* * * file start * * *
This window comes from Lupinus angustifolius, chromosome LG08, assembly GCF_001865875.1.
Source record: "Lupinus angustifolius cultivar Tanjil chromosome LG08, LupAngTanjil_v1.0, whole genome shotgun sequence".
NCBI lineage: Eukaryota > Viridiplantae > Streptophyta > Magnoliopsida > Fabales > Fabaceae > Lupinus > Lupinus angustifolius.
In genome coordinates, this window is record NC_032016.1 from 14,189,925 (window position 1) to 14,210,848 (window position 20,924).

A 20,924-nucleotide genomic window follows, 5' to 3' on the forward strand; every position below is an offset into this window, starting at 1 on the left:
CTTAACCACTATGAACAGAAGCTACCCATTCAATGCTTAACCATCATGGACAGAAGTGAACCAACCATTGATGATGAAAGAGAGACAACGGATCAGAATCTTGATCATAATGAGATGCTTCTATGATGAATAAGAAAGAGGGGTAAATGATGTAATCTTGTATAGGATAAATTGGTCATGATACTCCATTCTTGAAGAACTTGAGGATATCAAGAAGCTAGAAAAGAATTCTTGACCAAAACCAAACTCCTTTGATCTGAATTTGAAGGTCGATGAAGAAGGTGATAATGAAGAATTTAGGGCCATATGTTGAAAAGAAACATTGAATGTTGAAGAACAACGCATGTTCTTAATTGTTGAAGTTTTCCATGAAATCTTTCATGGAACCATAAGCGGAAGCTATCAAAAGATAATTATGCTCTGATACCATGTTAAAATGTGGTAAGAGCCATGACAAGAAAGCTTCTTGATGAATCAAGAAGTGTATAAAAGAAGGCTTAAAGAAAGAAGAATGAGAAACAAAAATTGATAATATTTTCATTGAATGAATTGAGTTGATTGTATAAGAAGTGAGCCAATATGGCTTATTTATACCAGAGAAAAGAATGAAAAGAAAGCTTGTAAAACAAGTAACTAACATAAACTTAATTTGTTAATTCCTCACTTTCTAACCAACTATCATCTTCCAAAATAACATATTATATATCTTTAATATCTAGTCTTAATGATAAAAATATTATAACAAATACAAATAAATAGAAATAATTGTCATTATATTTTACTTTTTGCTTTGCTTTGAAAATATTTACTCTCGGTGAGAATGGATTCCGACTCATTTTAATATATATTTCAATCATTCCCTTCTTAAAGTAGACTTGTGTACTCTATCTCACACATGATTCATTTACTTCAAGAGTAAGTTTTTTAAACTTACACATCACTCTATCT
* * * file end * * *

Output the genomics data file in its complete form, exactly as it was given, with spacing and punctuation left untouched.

This window comes from Lupinus angustifolius, chromosome LG08, assembly GCF_001865875.1.
Source record: "Lupinus angustifolius cultivar Tanjil chromosome LG08, LupAngTanjil_v1.0, whole genome shotgun sequence".
NCBI lineage: Eukaryota > Viridiplantae > Streptophyta > Magnoliopsida > Fabales > Fabaceae > Lupinus > Lupinus angustifolius.
In genome coordinates, this window is record NC_032016.1 from 14,189,925 (window position 1) to 14,210,848 (window position 20,924).

A 20,924-nucleotide genomic window follows, 5' to 3' on the forward strand; every position below is an offset into this window, starting at 1 on the left:
CTTAACCACTATGAACAGAAGCTACCCATTCAATGCTTAACCATCATGGACAGAAGTGAACCAACCATTGATGATGAAAGAGAGACAACGGATCAGAATCTTGATCATAATGAGATGCTTCTATGATGAATAAGAAAGAGGGGTAAATGATGTAATCTTGTATAGGATAAATTGGTCATGATACTCCATTCTTGAAGAACTTGAGGATATCAAGAAGCTAGAAAAGAATTCTTGACCAAAACCAAACTCCTTTGATCTGAATTTGAAGGTCGATGAAGAAGGTGATAATGAAGAATTTAGGGCCATATGTTGAAAAGAAACATTGAATGTTGAAGAACAACGCATGTTCTTAATTGTTGAAGTTTTCCATGAAATCTTTCATGGAACCATAAGCGGAAGCTATCAAAAGATAATTATGCTCTGATACCATGTTAAAATGTGGTAAGAGCCATGACAAGAAAGCTTCTTGATGAATCAAGAAGTGTATAAAAGAAGGCTTAAAGAAAGAAGAATGAGAAACAAAAATTGATAATATTTTCATTGAATGAATTGAGTTGATTGTATAAGAAGTGAGCCAATATGGCTTATTTATACCAGAGAAAAGAATGAAAAGAAAGCTTGTAAAACAAGTAACTAACATAAACTTAATTTGTTAATTCCTCACTTTCTAACCAACTATCATCTTCCAAAATAACATATTATATATCTTTAATATCTAGTCTTAATGATAAAAATATTATAACAAATACAAATAAATAGAAATAATTGTCATTATATTTTACTTTTTGCTTTGCTTTGAAAATATTTACTCTCGGTGAGAATGGATTCCGACTCATTTTAATATATATTTCAATCATTCCCTTCTTAAAGTAGACTTGTGTACTCTATCTCACACATGATTCATTTACTTCAAGAGTAAGTTTTTTAAACTTACACATCACTCTATCT